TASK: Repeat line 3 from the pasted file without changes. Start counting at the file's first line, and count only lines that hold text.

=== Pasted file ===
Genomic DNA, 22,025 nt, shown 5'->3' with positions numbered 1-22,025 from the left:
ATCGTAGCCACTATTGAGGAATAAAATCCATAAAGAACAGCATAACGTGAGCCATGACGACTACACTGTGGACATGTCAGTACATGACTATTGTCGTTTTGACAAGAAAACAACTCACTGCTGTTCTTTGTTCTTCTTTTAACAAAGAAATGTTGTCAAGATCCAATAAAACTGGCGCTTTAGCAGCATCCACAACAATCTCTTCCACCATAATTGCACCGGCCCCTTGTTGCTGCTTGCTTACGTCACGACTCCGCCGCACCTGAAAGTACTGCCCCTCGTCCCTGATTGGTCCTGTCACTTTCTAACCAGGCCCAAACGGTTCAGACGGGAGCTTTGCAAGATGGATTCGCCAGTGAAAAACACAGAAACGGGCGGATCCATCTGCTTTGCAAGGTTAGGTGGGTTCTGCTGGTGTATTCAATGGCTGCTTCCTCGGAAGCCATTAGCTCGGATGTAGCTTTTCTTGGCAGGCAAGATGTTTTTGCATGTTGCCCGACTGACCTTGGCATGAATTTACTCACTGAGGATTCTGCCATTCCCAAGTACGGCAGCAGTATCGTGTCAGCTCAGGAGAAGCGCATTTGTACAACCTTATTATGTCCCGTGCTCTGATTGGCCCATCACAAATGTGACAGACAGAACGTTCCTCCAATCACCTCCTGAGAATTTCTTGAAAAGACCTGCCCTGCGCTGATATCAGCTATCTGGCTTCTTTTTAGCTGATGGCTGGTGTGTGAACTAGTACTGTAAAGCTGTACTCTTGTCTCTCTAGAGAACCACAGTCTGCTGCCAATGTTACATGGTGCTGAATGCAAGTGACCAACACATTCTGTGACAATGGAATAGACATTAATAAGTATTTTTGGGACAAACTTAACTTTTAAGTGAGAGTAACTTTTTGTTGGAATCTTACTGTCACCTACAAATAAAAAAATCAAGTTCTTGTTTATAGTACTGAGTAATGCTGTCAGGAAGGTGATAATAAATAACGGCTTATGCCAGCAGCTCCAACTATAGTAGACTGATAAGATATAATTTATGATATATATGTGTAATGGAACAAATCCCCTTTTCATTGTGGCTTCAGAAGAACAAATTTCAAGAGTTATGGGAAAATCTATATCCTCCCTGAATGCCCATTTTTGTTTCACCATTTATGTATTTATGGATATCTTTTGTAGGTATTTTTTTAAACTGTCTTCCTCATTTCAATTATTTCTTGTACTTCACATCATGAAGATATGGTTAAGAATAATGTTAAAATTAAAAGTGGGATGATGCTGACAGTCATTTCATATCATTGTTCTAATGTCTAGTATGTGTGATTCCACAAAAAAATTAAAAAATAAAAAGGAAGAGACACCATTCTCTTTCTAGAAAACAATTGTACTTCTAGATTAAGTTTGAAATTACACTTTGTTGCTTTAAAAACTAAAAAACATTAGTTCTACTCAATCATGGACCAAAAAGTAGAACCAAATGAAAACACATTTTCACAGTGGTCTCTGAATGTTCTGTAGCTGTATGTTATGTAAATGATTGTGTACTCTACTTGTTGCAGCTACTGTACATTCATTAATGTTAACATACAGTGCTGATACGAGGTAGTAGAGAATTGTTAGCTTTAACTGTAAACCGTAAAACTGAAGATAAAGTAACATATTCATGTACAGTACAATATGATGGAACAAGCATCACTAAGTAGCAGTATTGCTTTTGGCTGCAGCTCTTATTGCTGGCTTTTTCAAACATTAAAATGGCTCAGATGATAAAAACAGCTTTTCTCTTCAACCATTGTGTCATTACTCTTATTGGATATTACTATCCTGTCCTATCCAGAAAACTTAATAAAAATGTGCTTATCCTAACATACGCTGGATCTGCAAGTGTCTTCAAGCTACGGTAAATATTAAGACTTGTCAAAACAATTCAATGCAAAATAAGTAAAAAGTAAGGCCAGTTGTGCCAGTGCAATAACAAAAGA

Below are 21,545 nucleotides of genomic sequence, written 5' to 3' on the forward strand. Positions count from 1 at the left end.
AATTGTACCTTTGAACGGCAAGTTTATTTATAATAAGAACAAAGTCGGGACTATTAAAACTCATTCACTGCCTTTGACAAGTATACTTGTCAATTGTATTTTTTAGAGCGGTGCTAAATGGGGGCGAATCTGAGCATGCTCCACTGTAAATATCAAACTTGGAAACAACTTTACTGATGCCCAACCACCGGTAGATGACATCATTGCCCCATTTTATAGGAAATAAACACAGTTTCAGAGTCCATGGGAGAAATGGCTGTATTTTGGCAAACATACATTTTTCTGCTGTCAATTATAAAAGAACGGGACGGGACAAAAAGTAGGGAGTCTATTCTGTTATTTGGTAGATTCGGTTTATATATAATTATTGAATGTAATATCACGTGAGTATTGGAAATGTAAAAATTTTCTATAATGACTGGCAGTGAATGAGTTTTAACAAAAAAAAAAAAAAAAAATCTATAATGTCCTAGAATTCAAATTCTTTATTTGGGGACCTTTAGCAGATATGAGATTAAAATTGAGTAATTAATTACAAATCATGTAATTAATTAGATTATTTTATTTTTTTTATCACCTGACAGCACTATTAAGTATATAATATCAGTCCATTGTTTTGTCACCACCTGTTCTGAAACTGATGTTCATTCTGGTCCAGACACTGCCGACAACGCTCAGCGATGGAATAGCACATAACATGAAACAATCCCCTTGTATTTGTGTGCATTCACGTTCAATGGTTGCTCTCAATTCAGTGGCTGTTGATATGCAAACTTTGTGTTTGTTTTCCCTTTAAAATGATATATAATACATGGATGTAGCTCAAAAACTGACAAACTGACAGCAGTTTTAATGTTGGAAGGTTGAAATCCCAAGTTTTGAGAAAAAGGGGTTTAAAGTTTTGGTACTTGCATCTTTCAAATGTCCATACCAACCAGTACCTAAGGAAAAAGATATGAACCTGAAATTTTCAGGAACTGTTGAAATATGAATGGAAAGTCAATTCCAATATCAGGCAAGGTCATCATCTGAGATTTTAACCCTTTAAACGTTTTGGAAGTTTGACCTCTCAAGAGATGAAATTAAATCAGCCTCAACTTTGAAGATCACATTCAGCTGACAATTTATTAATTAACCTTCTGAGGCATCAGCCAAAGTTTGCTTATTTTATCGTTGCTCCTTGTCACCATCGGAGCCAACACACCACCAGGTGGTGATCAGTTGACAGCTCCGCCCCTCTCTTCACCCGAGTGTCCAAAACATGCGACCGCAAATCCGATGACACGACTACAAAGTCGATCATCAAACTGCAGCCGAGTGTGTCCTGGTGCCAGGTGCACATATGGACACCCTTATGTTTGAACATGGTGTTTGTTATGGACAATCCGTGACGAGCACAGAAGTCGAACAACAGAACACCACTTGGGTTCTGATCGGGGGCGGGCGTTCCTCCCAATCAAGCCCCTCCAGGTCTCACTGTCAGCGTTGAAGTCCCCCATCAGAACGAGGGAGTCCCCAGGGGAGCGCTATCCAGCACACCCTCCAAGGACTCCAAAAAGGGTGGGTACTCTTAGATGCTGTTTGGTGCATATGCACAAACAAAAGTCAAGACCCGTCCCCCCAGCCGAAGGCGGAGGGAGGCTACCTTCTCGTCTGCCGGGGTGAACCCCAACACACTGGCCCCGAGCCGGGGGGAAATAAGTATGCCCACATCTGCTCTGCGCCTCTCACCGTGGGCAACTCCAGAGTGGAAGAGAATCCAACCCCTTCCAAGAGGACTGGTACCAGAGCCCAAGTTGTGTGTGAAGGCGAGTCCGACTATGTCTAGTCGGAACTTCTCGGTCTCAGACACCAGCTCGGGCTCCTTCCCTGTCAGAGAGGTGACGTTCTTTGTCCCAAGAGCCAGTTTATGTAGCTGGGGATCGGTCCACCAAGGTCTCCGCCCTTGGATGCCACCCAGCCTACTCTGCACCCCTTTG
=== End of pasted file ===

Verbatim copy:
Below are 21,545 nucleotides of genomic sequence, written 5' to 3' on the forward strand. Positions count from 1 at the left end.